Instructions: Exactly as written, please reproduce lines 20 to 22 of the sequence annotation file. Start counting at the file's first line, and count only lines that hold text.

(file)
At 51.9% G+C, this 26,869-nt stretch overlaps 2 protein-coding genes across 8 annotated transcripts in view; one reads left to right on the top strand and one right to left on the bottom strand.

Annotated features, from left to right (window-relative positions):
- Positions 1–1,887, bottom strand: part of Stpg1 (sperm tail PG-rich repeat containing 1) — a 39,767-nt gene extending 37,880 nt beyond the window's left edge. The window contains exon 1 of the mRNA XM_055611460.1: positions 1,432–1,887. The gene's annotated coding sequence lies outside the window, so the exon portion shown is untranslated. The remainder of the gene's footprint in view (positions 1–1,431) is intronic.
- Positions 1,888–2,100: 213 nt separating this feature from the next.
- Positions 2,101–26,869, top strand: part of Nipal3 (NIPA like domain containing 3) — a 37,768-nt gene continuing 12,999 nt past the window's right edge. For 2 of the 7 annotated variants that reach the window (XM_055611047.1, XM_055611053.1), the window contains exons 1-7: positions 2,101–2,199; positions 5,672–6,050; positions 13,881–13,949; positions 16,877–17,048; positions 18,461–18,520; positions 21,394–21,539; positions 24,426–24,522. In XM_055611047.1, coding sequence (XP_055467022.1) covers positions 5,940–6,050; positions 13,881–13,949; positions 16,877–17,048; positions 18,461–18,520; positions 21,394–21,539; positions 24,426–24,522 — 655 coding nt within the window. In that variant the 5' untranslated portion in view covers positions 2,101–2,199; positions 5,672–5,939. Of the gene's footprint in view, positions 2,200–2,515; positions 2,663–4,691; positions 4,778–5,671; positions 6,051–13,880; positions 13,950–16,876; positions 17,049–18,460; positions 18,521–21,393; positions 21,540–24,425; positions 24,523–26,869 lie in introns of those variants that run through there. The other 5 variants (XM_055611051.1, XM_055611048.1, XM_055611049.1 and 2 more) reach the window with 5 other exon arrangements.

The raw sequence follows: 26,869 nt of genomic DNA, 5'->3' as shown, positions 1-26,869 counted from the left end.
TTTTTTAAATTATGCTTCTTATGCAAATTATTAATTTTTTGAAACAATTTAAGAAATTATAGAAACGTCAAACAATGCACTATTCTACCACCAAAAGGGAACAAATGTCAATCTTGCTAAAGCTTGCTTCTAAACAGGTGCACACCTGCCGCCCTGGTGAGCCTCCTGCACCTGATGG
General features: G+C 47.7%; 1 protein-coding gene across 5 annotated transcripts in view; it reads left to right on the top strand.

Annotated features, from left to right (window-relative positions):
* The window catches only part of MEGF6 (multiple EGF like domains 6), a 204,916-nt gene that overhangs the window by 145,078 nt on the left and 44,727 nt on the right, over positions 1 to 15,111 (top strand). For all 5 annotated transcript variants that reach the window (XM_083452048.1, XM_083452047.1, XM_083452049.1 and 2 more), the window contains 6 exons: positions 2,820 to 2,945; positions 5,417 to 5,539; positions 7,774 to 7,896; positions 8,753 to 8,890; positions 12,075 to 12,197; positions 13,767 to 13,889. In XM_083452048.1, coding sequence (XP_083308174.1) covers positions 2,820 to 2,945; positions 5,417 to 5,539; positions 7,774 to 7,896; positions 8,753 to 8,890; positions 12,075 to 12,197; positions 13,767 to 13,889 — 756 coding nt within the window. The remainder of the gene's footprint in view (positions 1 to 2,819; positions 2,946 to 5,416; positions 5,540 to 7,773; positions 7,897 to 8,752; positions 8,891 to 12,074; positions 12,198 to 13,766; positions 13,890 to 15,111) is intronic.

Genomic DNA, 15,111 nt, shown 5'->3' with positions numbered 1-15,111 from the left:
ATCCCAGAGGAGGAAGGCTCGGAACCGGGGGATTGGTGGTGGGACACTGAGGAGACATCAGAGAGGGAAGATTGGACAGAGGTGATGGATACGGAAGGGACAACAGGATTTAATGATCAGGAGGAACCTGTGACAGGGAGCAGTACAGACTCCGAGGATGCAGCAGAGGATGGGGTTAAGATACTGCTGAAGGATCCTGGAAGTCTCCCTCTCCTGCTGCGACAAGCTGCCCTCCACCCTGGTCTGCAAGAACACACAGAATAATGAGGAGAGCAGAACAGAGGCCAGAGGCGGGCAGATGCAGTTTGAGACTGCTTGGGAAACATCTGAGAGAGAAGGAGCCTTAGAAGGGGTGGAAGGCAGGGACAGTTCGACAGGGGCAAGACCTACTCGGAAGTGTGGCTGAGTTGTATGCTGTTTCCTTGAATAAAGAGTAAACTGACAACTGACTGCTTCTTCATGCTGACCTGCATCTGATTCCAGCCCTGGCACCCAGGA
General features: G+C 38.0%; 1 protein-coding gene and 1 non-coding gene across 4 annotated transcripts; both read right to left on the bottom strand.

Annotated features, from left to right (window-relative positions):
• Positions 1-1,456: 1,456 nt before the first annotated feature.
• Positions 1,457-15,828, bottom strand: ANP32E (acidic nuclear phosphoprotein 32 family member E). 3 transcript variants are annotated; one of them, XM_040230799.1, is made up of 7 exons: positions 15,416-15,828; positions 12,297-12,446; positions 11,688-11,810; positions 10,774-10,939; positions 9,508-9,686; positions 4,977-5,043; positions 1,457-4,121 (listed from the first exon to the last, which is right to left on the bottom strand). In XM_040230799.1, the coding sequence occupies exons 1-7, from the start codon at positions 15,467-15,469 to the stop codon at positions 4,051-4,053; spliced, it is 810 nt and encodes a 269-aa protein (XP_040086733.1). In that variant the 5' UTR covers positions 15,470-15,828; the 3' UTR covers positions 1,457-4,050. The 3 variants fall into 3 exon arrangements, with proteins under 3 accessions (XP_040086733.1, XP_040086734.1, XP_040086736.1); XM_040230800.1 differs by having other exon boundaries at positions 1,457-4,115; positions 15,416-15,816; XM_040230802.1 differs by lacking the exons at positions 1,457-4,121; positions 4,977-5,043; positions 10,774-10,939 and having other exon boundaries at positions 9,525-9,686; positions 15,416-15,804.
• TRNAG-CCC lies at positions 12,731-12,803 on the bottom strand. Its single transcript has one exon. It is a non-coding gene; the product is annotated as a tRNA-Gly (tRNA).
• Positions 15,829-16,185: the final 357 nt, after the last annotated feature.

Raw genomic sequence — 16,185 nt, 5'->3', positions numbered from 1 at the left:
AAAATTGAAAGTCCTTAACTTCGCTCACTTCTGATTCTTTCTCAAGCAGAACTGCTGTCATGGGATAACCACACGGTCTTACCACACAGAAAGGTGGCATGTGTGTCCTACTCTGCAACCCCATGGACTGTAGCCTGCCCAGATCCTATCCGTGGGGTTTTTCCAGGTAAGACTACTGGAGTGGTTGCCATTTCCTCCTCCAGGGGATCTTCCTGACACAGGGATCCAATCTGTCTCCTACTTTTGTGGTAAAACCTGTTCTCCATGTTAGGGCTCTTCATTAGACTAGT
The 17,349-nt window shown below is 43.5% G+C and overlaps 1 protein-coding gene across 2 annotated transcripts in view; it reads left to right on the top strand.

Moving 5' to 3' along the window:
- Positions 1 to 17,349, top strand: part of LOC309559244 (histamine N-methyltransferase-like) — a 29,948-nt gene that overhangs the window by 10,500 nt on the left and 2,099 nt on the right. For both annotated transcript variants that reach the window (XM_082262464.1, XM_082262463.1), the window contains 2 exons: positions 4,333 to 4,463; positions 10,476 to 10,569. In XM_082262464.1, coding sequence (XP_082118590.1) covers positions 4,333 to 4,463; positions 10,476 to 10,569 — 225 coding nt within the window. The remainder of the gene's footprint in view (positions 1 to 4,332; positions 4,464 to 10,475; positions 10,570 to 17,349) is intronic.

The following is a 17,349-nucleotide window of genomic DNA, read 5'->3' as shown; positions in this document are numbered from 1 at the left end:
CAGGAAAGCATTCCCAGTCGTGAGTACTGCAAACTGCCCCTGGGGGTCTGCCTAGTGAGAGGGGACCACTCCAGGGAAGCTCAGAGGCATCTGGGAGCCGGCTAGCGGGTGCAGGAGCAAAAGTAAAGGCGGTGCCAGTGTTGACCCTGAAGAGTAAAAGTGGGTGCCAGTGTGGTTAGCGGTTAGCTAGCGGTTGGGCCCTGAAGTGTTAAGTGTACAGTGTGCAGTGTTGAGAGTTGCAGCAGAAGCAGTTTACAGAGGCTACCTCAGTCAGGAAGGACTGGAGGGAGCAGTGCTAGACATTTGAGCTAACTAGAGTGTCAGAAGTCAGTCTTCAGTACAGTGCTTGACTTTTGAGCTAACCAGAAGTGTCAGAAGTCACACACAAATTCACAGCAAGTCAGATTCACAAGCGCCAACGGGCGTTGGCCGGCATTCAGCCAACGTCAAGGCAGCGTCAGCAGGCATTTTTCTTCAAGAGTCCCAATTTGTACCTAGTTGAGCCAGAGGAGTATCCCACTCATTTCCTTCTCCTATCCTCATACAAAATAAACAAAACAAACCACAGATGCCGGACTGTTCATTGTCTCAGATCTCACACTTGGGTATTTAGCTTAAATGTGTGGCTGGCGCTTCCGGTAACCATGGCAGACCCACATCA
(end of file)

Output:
AAAATTGAAAGTCCTTAACTTCGCTCACTTCTGATTCTTTCTCAAGCAGAACTGCTGTCATGGGATAACCACACGGTCTTACCACACAGAAAGGTGGCATGTGTGTCCTACTCTGCAACCCCATGGACTGTAGCCTGCCCAGATCCTATCCGTGGGGTTTTTCCAGGTAAGACTACTGGAGTGGTTGCCATTTCCTCCTCCAGGGGATCTTCCTGACACAGGGATCCAATCTGTCTCCTACTTTTGTGGTAAAACCTGTTCTCCATGTTAGGGCTCTTCATTAGACTAGT
The 17,349-nt window shown below is 43.5% G+C and overlaps 1 protein-coding gene across 2 annotated transcripts in view; it reads left to right on the top strand.

Moving 5' to 3' along the window: